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Impact of Mass Media on Adolescent Sexual Behavior: The Chicken or the Egg?

Impact of Mass Media on Adolescent Sexual Behavior: The Chicken or the Egg? Abstract Although adolescent sexual behavior has become a focal point for debate among family members, educators, and health providers, the percent of young people who have their first intercourse experience in adolescence has not increased dramatically in the past decade.1 The mass media has reflected the increased awareness of adolescent sexual behavior. One important issue that has arisen is whether certain of the attitudes and behaviors surrounding teenage sexuality are started by the media or if the media merely reflects the beliefs and attitudes already held in a community. By assessing the effect of the media on changing belief systems as well as on education of populations in such sexually related areas as venereal disease control, one could analyze the potential impact of publicity on adolescent sexual behavior. The general conclusion of investigators in the field of mass communication is that the messages in the media merely reinforce attitudes that References 1. Zelnick M, Kantner JF: Sexual and contraceptive experience of young, unmarried women in the United States, 1976 and 1971 . Fam Plann Perspect 9:55-71, 1977.Crossref 2. Klapper JT: The Effects of Mass Communication . New York, The Free Press, 1960. 3. Ubell E: The responsibility of the mass media in the control of sexually transmitted diseases: A hammer without a nail . Bull NY Acad Med 52:1019-1036, 1976. 4. Parcel GS, Luttman D: The effects of a sex education course on young adolescents' sexual attitudes. Presented at the annual meeting of the Ambulatory Pediatric Association, Atlanta, 1979. 5. Spanier GB: Sex education and premarital sexual behavior among American college students . Adolescence 13:659-674, 1978. 6. Cohen CI, Cohen EJ: Health education: Panacea, pernicious or pointless? N Engl J Med 299:718-720, 1978.Crossref 7. Ubell E: Preventive medicine and federal health policy . Coll Prevent Med Newsletter 17:1-7, 1976. 8. Singer JL, Singer DG: Television for children: Effects on learning . Science 203:400, 1979. 9. Committee on Adolescence: Selected References on Low Cost Sex Education Publications for Teenage Youths . Evanston, Ill, American Academy of Pediatrics, 1974. 10. Ellison SE, King A, Peel J, et al: Sexual pressures on children . Br Med J 2:353, 1978.Crossref 11. Feinbloom RI: TV update . Pediatrics 62:428-431, 1978. 12. Wilson WC: Adolescent moral development and sexual decision , in Sex and Youth: A Symposium . Chicago, American Library Association, 1978. http://www.deepdyve.com/assets/images/DeepDyve-Logo-lg.png American Journal of Diseases of Children American Medical Association

Impact of Mass Media on Adolescent Sexual Behavior: The Chicken or the Egg?

American Journal of Diseases of Children , Volume 134 (2) – Feb 1, 1980

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Publisher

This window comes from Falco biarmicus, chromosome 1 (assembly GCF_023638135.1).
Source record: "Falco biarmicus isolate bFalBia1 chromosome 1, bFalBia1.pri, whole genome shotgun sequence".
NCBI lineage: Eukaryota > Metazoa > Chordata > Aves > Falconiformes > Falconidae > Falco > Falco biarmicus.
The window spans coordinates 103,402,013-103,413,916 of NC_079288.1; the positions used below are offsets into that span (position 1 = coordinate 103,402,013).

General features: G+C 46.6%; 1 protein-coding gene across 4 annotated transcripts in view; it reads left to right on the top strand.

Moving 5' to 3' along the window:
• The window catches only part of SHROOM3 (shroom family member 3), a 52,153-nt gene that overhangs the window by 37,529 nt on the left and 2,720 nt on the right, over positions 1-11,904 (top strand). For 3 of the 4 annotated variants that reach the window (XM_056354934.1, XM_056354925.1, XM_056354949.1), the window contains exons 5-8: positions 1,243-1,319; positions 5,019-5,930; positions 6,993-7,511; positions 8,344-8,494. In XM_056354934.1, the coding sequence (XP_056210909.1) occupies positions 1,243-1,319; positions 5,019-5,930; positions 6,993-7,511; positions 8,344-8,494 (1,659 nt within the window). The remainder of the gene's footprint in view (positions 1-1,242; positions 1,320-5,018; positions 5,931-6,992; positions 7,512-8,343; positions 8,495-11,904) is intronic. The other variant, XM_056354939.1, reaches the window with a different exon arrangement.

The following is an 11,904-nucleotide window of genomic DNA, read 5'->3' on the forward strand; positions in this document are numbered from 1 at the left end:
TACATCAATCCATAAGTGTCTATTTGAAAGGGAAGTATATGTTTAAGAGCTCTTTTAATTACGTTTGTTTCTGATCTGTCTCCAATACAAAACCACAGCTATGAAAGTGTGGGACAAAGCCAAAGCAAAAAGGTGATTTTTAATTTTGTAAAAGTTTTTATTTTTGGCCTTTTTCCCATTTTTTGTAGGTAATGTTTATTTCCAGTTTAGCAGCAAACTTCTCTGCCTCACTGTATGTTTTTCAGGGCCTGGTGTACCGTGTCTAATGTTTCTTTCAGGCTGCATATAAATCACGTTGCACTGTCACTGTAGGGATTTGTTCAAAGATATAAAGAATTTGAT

American Medical Association
Copyright
Copyright © 1980 American Medical Association. All Rights Reserved.
ISSN
0002-922X
DOI
10.1001/archpedi.1980.02130140007003
Publisher site
See Article on Publisher Site

Abstract

Abstract Although adolescent sexual behavior has become a focal point for debate among family members, educators, and health providers, the percent of young people who have their first intercourse experience in adolescence has not increased dramatically in the past decade.1 The mass media has reflected the increased awareness of adolescent sexual behavior. One important issue that has arisen is whether certain of the attitudes and behaviors surrounding teenage sexuality are started by the media or if the media merely reflects the beliefs and attitudes already held in a community. By assessing the effect of the media on changing belief systems as well as on education of populations in such sexually related areas as venereal disease control, one could analyze the potential impact of publicity on adolescent sexual behavior. The general conclusion of investigators in the field of mass communication is that the messages in the media merely reinforce attitudes that References 1. Zelnick M, Kantner JF: Sexual and contraceptive experience of young, unmarried women in the United States, 1976 and 1971 . Fam Plann Perspect 9:55-71, 1977.Crossref 2. Klapper JT: The Effects of Mass Communication . New York, The Free Press, 1960. 3. Ubell E: The responsibility of the mass media in the control of sexually transmitted diseases: A hammer without a nail . Bull NY Acad Med 52:1019-1036, 1976. 4. Parcel GS, Luttman D: The effects of a sex education course on young adolescents' sexual attitudes. Presented at the annual meeting of the Ambulatory Pediatric Association, Atlanta, 1979. 5. Spanier GB: Sex education and premarital sexual behavior among American college students . Adolescence 13:659-674, 1978. 6. Cohen CI, Cohen EJ: Health education: Panacea, pernicious or pointless? N Engl J Med 299:718-720, 1978.Crossref 7. Ubell E: Preventive medicine and federal health policy . Coll Prevent Med Newsletter 17:1-7, 1976. 8. Singer JL, Singer DG: Television for children: Effects on learning . Science 203:400, 1979. 9. Committee on Adolescence: Selected References on Low Cost Sex Education Publications for Teenage Youths . Evanston, Ill, American Academy of Pediatrics, 1974. 10. Ellison SE, King A, Peel J, et al: Sexual pressures on children . Br Med J 2:353, 1978.Crossref 11. Feinbloom RI: TV update . Pediatrics 62:428-431, 1978. 12. Wilson WC: Adolescent moral development and sexual decision , in Sex and Youth: A Symposium . Chicago, American Library Association, 1978.

Journal

American Journal of Diseases of ChildrenAmerican Medical Association

Published: Feb 1, 1980

References